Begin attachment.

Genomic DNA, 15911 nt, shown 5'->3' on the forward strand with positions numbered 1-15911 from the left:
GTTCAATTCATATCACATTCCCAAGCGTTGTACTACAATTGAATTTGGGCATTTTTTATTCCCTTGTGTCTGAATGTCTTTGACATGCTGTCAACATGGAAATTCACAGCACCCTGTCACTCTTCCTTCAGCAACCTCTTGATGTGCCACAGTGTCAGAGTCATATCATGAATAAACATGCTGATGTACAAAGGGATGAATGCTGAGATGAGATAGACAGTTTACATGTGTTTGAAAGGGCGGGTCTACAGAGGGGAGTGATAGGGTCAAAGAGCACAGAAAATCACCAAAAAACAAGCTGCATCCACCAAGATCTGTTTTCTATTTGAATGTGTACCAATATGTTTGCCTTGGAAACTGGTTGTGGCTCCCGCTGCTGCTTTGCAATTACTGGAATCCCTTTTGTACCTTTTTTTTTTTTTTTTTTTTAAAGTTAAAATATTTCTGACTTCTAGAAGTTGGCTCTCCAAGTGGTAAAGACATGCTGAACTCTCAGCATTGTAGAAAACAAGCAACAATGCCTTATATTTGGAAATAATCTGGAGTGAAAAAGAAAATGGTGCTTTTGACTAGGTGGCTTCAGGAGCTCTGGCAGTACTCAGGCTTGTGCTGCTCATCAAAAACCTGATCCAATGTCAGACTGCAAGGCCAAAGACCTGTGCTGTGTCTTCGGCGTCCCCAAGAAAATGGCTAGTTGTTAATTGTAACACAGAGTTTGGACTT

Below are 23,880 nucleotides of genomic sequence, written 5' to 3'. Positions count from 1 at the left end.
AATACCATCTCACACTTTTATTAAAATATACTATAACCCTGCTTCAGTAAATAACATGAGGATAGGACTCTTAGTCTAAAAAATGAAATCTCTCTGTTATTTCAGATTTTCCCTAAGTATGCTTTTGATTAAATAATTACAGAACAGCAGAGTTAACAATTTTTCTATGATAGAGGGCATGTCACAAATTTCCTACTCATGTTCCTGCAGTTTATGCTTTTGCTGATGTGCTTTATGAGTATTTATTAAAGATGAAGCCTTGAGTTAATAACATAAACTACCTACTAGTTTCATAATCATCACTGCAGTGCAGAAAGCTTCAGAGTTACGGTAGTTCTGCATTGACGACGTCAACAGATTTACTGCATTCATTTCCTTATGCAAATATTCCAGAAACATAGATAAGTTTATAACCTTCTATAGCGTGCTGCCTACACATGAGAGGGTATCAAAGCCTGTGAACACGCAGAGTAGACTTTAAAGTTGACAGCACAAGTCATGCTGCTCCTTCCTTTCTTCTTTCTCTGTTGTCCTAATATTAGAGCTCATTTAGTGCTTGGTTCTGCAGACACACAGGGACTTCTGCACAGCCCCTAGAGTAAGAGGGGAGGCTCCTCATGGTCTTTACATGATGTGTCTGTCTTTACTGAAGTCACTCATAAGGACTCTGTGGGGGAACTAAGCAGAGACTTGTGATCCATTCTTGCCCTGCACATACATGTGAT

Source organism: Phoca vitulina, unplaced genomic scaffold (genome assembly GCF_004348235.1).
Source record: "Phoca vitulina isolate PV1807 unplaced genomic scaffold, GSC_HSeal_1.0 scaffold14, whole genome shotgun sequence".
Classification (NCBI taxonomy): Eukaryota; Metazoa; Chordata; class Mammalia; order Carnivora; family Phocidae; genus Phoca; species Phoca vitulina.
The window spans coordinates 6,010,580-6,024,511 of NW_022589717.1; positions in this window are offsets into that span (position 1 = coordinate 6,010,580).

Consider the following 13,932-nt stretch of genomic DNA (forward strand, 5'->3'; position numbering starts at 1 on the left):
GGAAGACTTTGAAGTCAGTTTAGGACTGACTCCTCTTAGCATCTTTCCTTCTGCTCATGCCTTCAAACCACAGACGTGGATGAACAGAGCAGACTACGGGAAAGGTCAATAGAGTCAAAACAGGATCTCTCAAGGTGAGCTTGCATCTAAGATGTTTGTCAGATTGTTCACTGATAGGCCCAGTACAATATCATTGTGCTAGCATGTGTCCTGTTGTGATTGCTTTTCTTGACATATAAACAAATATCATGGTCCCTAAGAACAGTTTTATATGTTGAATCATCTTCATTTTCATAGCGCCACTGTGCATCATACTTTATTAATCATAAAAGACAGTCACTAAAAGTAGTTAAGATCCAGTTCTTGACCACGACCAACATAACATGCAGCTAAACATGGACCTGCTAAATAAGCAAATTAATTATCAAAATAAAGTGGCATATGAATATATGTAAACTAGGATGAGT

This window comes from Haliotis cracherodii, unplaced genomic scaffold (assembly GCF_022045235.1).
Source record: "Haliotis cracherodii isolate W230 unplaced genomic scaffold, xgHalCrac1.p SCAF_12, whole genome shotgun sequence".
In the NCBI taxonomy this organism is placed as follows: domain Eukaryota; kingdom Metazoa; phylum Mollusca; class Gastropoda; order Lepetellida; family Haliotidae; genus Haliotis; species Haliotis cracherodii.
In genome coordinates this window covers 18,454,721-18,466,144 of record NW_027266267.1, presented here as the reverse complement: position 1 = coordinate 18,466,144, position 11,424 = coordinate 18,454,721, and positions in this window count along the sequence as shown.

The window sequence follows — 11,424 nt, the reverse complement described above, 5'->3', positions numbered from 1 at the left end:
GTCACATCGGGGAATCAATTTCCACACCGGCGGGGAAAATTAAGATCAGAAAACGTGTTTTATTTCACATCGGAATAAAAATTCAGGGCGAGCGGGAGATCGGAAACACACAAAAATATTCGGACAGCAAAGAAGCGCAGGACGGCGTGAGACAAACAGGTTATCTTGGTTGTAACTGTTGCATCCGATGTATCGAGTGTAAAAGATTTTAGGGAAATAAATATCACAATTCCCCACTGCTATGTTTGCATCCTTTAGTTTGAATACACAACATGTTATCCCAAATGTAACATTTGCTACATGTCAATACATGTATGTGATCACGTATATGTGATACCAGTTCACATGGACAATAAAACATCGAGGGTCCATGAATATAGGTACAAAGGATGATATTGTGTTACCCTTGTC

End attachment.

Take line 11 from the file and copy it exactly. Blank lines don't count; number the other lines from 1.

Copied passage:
This window comes from Haliotis cracherodii, unplaced genomic scaffold (assembly GCF_022045235.1).